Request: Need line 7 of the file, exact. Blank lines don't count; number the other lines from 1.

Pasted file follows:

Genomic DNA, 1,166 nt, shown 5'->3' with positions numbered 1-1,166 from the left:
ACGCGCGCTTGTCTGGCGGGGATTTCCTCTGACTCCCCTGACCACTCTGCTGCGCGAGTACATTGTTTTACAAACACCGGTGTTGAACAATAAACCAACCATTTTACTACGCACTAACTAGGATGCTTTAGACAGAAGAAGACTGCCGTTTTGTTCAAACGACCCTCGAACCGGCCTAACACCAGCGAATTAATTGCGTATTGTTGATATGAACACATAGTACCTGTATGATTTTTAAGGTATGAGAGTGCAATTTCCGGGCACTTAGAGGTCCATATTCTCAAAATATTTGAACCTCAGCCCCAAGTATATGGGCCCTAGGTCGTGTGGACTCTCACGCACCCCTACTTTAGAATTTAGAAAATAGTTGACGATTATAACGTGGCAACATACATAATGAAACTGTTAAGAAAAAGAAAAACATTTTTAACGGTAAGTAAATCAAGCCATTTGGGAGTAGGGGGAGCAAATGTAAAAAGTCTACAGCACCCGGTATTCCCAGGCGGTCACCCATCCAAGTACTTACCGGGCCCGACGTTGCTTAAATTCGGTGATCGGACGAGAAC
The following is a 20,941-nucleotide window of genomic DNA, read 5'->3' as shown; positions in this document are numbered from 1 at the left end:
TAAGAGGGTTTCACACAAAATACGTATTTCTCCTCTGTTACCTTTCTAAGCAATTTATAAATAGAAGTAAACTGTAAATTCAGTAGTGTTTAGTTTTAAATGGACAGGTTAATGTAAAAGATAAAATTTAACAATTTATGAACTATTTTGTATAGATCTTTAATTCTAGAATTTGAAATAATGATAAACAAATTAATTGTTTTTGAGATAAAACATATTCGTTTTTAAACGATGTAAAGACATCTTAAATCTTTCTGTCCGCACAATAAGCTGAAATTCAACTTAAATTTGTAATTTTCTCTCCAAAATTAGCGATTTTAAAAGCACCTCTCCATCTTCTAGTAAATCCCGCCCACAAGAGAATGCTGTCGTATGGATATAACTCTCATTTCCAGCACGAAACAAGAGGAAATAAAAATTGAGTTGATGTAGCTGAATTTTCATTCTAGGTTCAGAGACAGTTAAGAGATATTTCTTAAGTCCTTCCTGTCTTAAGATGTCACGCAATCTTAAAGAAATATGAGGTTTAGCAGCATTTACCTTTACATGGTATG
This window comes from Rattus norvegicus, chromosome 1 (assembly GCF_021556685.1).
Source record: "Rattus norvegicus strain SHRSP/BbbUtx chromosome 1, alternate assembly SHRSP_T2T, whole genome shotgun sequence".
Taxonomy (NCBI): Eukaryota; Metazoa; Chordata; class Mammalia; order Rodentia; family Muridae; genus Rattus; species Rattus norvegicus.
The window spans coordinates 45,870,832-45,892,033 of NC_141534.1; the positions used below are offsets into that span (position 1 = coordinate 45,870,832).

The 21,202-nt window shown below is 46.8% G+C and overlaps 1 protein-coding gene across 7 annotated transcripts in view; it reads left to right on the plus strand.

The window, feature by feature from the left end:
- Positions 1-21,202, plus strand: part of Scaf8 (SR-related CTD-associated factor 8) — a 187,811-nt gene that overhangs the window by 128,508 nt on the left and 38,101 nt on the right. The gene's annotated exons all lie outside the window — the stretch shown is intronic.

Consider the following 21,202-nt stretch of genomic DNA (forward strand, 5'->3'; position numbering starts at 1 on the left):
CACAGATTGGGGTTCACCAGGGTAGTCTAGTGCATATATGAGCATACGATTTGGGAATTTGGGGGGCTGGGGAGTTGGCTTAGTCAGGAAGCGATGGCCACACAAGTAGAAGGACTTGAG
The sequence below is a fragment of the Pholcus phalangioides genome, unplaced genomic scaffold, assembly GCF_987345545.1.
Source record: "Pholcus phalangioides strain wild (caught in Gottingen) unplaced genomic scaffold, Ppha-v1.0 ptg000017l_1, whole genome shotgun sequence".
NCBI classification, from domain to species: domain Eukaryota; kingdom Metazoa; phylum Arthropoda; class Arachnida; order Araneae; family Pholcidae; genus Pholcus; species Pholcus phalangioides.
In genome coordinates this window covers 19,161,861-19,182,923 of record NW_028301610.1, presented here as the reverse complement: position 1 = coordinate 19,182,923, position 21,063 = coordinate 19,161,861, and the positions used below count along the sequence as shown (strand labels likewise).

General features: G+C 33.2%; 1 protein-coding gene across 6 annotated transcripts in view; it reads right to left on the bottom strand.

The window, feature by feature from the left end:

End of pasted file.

Taxonomy (NCBI): Eukaryota; Metazoa; Chordata; class Mammalia; order Rodentia; family Muridae; genus Rattus; species Rattus norvegicus.